Indian Opposition to Telegraph

[Trade Journal]

Publication: The Telegrapher

New York, NY, United States
vol. 11, no. 488, p. 279, col. 2-3

Indian Opposition to Telegraph Construction.-

Telegraphic Arrangements at the Oregon

State Fair.-A. Telegraphers' Baby

Takes Second Prize.-Inspection

of Western Union

Lines, etc.





FURTHER trouble is threatened with the Umatilla Indians regarding the construction of the Nevada and North Telegraph Line across their reservation. When it was first mentioned the Government at Washington was notified about the opposition of the Indians, and orders were promptly issued to the department here, authorizing the construction of the line, but when the construction party reached the reservation they were met by thirty or forty armed "Sewashes," who drove the men off, by threatening to kill them unless they departed at once; the party considering discretion the better part of valor, retreated, leaving their tools and provisions. As soon as Platt Burr, the Supt., who was in Portland, heard of the facts, he applied to headquarters for a force or soldiers, which was immediately ordered from Fort Walla Walla. We have nothing further, but presume the building will go on, as the Indians will hardly have the temerity to resist the soldiers.

The Oregon State Fair this year was a grand success as regards people present and money, both greatly exceeding the highest estimates. To facilitate the movement of trains necessary to transport the thousands attending the fair, the Oregon and California R. R. Co. were compelled to put in an office on the fair grounds depot, and as chief operator we were compelled to be present. Our office was in a board shanty, knocked together for the occasion, on the railway platform, and accessible to the crowd, continually asking questions regarding arrival and departure of trains; and by their frequently mistaking it for a whiskey shop, had runny calls for "whiskey and segars." Col. Brandt, Supt.; Geo. Crow, Ticket Agent, and myself, manfully strove to answer the multitude of questions until our jaws failed to work, arid we had to tumble. The W. U. Co. put in an office in the Pavilion on the grounds, for the transaction of commercial business, with Mr. L. G. Adair as operator--"Panhandle," as he is familiarly curled, from the fact that he hails from the road east bearing that name. By the way, I had a pretty good joke on friend Adair, at times, as many of the visitors to the fair were from the parts of the State where telegraphs and railroads are unknown, and these, after satisfying their curiosity by examining the engines and cars, would drop around by cry window and want full explanation regarding the workings of the "telegraphs." Not wishing to be bothered, even had I the time, I most kindly (?) told "our country cousins'' that the W. U. Co. hart most liberally and accommodatingly erected an office inside the grounds, arid placed a gentleman in charge for the solo purpose of explaining to all wishing information just how it was done "-this, gentleman would take pleasure in explaining fully. This generally had the effect of starting 'em in search of Adair and the "other office."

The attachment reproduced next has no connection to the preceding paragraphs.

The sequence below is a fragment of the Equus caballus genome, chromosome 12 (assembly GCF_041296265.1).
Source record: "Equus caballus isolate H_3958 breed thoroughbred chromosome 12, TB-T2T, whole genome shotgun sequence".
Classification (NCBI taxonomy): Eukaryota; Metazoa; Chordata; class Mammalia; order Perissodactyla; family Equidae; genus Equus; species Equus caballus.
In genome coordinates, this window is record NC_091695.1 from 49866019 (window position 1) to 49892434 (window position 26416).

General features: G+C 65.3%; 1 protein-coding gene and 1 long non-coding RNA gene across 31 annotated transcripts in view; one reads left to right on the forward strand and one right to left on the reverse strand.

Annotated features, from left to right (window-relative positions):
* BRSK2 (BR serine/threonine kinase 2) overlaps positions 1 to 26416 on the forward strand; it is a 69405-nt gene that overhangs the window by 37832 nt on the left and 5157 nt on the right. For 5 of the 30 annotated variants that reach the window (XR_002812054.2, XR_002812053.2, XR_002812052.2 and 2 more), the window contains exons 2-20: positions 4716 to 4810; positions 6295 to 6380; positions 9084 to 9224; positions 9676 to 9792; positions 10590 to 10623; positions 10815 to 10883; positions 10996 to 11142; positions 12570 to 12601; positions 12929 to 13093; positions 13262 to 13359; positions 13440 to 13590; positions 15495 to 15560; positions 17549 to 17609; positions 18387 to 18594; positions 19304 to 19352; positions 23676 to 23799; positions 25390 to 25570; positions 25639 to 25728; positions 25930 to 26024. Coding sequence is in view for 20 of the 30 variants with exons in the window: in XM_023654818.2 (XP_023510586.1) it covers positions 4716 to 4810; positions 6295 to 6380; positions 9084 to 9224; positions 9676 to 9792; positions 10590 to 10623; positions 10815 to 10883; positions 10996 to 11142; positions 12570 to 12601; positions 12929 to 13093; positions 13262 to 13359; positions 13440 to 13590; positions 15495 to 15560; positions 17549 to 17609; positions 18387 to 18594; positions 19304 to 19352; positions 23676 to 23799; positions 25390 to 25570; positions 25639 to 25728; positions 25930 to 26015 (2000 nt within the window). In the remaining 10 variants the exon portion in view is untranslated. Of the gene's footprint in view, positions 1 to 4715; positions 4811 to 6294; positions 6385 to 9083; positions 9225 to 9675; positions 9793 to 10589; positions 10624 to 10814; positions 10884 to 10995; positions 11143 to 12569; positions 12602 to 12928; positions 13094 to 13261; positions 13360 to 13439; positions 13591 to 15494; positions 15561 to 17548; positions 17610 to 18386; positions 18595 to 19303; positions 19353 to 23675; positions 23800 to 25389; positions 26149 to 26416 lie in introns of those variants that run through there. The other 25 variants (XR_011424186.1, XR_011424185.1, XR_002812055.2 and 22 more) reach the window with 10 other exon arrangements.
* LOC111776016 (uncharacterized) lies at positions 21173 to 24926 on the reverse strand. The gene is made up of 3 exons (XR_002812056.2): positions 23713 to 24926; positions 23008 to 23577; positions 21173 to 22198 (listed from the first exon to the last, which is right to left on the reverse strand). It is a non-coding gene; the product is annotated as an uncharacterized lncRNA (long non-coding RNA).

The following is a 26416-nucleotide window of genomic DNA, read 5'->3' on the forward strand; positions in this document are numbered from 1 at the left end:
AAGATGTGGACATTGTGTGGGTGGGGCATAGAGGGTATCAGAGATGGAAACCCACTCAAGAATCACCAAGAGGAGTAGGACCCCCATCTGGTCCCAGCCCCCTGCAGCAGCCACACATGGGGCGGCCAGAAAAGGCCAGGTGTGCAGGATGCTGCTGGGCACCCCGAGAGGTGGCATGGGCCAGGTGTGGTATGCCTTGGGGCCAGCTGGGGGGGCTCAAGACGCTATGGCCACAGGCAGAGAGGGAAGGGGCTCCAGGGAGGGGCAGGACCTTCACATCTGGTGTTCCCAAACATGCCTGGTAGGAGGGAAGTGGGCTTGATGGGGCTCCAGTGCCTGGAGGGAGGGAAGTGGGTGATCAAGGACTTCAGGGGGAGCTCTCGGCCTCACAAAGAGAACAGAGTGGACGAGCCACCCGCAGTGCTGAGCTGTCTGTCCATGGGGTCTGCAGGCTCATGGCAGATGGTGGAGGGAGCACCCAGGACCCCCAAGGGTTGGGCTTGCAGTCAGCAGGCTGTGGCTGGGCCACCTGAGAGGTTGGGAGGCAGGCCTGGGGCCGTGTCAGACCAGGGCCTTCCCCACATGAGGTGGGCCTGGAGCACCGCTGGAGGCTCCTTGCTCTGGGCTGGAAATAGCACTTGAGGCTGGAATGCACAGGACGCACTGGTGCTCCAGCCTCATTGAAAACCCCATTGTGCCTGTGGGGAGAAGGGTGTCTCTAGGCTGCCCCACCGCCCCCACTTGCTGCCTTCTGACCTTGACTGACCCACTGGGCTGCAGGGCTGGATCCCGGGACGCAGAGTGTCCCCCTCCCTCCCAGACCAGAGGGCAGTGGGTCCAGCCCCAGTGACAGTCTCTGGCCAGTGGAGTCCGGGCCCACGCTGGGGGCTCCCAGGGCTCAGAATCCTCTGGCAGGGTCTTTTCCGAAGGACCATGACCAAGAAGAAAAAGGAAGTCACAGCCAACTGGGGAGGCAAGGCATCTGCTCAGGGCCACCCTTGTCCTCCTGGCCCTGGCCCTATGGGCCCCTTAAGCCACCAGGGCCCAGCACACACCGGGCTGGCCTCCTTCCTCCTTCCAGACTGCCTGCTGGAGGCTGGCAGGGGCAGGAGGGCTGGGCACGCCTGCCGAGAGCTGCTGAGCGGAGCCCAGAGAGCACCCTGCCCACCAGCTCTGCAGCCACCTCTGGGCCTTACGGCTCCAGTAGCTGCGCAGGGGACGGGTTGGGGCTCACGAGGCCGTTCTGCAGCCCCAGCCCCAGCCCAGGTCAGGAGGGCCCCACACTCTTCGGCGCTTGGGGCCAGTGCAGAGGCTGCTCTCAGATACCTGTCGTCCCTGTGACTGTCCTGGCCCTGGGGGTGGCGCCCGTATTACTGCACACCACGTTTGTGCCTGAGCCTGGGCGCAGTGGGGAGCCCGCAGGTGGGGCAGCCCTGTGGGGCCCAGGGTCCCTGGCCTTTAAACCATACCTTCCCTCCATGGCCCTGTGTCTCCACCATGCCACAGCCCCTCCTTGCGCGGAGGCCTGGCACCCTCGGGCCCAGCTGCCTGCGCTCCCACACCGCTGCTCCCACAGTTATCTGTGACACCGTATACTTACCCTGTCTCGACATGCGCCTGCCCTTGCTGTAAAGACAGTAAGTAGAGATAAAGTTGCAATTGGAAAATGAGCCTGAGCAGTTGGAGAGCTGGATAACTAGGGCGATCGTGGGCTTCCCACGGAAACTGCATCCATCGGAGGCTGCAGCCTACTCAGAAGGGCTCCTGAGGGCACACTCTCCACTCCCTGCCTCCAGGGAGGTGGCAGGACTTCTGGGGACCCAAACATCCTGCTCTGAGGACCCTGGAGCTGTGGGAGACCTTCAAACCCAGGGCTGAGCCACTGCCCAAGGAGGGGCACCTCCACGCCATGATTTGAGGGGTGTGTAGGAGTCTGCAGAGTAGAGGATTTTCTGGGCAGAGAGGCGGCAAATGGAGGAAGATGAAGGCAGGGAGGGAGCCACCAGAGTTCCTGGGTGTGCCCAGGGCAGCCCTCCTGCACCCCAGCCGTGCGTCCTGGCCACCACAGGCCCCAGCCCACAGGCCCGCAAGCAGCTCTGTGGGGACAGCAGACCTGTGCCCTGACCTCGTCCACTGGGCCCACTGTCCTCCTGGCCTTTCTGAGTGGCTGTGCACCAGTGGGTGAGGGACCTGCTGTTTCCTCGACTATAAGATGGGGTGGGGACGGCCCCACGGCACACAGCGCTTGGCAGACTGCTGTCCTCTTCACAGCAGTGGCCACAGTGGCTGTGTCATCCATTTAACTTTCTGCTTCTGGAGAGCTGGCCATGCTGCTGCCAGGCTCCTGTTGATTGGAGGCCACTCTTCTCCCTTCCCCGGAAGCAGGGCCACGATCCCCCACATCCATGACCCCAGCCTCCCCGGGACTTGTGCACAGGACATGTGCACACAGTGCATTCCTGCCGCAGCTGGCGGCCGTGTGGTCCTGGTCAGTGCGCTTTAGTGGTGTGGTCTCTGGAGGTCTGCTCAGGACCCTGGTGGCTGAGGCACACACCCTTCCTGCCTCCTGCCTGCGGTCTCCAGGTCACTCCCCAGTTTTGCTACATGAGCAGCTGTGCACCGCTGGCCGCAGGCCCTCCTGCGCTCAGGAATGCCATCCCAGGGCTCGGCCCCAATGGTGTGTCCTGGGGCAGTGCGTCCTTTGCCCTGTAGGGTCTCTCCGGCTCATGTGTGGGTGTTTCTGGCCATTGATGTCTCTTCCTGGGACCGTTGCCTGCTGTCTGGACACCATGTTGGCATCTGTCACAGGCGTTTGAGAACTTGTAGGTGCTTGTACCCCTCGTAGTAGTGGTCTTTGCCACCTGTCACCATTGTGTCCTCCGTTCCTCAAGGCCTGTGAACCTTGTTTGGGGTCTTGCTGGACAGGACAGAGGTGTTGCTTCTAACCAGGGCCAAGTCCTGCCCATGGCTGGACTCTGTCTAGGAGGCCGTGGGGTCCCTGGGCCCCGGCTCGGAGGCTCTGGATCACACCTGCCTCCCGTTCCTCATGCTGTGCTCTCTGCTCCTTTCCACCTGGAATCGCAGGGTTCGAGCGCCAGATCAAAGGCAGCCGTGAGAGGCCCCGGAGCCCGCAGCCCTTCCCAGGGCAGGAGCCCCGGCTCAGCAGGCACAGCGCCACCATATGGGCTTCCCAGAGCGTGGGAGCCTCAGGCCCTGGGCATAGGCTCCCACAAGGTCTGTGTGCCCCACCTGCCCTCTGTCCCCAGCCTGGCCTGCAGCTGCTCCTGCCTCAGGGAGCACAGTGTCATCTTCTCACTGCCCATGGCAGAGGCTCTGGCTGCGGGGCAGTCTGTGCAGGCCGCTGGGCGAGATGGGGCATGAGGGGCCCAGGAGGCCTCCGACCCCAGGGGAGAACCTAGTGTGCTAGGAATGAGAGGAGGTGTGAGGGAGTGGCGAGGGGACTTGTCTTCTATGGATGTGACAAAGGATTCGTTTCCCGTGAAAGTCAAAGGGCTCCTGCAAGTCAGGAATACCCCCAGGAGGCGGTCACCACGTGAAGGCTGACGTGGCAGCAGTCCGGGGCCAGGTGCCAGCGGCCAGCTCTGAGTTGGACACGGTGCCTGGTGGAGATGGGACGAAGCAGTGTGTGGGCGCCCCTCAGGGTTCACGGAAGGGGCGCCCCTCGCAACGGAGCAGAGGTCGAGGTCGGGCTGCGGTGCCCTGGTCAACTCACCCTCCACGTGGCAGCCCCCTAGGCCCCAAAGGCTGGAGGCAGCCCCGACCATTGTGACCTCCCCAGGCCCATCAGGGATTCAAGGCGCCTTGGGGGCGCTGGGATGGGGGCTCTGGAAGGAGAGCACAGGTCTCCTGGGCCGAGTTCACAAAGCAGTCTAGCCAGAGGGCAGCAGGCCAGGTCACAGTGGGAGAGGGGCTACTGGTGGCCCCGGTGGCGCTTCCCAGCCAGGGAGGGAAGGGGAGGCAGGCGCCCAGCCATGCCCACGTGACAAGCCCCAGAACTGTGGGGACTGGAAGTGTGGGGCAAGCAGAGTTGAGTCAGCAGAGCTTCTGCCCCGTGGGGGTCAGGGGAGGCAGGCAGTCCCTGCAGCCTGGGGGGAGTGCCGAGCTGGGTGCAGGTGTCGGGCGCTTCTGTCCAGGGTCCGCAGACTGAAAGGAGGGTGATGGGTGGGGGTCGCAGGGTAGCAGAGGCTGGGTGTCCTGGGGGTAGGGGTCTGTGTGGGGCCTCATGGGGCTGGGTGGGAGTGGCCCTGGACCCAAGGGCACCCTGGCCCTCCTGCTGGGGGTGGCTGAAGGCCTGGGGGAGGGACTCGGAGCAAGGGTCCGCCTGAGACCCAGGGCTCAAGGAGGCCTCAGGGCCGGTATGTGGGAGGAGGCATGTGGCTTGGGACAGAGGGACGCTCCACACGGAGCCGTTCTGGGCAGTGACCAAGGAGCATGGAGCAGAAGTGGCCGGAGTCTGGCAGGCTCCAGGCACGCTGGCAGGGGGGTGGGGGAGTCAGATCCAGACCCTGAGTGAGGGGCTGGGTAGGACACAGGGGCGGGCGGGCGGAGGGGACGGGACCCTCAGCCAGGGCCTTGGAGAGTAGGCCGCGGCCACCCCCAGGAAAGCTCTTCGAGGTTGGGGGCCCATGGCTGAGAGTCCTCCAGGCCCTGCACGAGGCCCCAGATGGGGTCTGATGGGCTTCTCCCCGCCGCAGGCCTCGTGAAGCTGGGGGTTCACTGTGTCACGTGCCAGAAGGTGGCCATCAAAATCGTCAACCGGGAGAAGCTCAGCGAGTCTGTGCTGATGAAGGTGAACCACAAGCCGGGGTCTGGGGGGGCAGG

Before closing the fair subject, I might mention that in the "Baby Show " A. F. Wheeler, manager, W. U. Telg., Salem, with the help of his wife and baby, got away with second premium fur the "handsomest darling," Gus declares it an outrageous piece of prejudice that he did not get the blue ribbon, and hints that bribery was used. 'Tis too bad, especially as this is the first baby from all that marrying which the Oregon telegraphers indulged in so strongly some time since.

Mr. F. H. Lamb, Superintendent, and John A. Crouch, general repairer, W. U. Teleg. Co., have just returned from a trip of inspection over the W. U. line, from Portland to Yreka, Cal., and report it A No. 1 for this winter's service.

Mem.--John Crouch is not married; neither is "Webfoot," notwithstanding the damaging reports extensively circulated to the contrary. Some time ago they tried to have Webfoot dead; fading in that, the next best thing was to marry him, and that reception party tendered him on his return last Monday evening was for him alone, and not for two, as was imagined. Well! well! if they keep on, they will sure enough either kill me or get me married, and I am getting so I don't care which--due is as good as the other, and "mighty" little difference between the two.

Tom Sheridan, of Roseburg, has just been elected City Treasurer by a handsome majority over his opponent. Good for Tom. Telegraph talent always wins.

Confidentially.-Tom and I are going to play "Tweed" on 'em, but until arrangements are perfected, you may continue to hear from WEBFOOT.


Researcher notes: 
Supplemental information: 
Researcher:Bob Stahr
Date completed:January 11, 2006 by: Elton Gish;